N-(anilinomethyl)-p-isopropoxyphenylsuccinimide potentiates the anticonvulsant action of phenobarbital and valproate in the mouse maximal electroshock-induced seizure model.Neurosci Res. 2009 Jul; 64(3):267-72.NR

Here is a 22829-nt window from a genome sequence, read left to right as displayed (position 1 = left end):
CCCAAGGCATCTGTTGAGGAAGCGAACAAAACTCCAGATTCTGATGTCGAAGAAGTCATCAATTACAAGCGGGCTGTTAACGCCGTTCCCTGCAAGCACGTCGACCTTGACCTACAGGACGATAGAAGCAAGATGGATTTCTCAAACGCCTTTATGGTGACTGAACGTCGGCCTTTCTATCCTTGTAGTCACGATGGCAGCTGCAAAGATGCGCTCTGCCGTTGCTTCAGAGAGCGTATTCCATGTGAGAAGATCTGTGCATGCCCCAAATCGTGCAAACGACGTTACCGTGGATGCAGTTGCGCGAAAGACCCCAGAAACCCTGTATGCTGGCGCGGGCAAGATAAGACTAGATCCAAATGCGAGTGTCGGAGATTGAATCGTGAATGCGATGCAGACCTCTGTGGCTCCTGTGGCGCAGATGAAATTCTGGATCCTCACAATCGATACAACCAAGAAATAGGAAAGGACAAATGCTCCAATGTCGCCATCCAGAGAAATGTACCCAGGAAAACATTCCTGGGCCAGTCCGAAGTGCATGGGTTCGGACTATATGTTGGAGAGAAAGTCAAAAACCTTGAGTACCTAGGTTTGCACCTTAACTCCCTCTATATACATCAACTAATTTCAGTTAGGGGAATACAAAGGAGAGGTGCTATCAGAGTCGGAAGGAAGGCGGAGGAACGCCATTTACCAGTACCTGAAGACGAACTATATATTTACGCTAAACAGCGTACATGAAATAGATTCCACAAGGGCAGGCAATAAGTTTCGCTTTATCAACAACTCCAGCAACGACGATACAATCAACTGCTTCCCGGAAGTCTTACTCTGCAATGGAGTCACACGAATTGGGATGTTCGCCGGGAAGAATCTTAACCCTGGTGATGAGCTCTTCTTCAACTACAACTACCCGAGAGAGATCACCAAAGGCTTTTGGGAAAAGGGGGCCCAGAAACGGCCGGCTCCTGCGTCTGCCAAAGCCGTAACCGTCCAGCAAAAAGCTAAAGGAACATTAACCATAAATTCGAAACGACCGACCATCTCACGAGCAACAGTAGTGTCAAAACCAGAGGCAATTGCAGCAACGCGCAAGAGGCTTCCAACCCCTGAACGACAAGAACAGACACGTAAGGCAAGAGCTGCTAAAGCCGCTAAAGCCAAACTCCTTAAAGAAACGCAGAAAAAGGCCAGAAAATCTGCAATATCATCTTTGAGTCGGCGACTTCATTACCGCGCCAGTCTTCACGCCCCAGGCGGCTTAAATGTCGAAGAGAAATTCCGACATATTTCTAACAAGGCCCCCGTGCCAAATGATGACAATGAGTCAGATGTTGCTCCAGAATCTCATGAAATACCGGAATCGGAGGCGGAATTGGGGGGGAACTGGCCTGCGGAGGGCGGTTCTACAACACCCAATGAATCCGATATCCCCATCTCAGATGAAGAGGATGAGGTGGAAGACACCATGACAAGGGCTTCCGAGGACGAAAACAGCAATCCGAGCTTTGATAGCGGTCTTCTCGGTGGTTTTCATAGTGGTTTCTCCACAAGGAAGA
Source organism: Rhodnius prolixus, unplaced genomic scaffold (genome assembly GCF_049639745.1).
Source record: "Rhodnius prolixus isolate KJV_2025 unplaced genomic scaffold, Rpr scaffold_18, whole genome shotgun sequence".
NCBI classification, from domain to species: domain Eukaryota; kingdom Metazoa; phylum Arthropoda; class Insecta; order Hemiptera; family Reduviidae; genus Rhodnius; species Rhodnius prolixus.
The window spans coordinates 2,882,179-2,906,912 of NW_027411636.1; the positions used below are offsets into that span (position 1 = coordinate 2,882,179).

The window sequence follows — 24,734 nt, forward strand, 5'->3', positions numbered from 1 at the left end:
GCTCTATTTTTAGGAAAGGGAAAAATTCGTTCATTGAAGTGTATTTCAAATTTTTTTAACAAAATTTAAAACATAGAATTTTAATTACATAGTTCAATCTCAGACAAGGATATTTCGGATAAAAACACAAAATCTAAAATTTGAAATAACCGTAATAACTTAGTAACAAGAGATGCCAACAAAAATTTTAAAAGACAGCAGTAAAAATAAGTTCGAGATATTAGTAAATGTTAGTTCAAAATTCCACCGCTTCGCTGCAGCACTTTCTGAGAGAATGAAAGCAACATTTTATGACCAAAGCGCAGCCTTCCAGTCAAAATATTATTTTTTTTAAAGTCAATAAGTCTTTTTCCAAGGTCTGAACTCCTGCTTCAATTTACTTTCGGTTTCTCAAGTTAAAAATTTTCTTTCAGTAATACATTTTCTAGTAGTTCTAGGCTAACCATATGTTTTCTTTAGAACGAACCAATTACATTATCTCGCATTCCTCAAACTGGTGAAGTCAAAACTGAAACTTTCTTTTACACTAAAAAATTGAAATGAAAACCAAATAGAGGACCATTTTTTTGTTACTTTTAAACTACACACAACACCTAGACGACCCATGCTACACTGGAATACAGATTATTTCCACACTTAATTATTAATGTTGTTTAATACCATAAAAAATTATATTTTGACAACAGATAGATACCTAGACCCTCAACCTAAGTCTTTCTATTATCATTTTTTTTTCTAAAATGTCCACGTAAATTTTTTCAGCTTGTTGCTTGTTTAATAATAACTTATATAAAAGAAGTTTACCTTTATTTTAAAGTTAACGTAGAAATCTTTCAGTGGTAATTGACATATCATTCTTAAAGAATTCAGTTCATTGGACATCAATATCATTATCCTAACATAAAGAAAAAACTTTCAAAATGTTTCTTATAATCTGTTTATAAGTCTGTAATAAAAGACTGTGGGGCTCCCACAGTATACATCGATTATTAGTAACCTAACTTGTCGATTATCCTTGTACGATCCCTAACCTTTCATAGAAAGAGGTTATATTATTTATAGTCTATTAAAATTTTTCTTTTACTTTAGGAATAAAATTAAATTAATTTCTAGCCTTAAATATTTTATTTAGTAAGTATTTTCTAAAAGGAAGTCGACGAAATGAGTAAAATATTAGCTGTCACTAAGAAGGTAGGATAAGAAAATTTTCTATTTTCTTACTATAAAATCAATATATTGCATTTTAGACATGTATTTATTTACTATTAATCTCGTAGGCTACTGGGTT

The aim of this study was to determine the influence of N-(anilinomethyl)-p-isopropoxyphenylsuccinimide (AMIPPS) on the protective action of carbamazepine, phenobarbital, phenytoin, and valproate in the mouse maximal electroshock seizure model. Results indicate that AMIPPS administered separately (i.p., at doses of 75 and 150 mg/kg), significantly elevated the threshold for electroconvulsions in mice. Moreover, AMIPPS (37.5mg/kg) significantly enhanced the anticonvulsant activity of phenobarbital and valproate, but not that of carbamazepine or phenytoin in the maximal electroshock seizure test in mice. AMIPPS (18.75 mg/kg) had no impact on the antiseizure action of phenobarbital and valproate against maximal electroshock seizure-induced seizures in mice. Pharmacokinetic experiments revealed that AMIPPS significantly increased total brain valproate concentrations and it had no impact on total brain concentrations of phenobarbital in mice. In conclusion, the enhanced antielectroshock action of phenobarbital by AMIPPS and lack of pharmacokinetic interaction make the combination of AMIPPS with phenobarbital of pivotal importance for further experimental and clinical studies. Although AMIPPS potentiated the anticonvulsant action of valproate in the maximal electroshock seizure test, the caution is advised when combining these drugs due to the risk of pharmacokinetic interactions. The combinations of AMIPPS with carbamazepine and phenytoin are neutral from a preclinical viewpoint.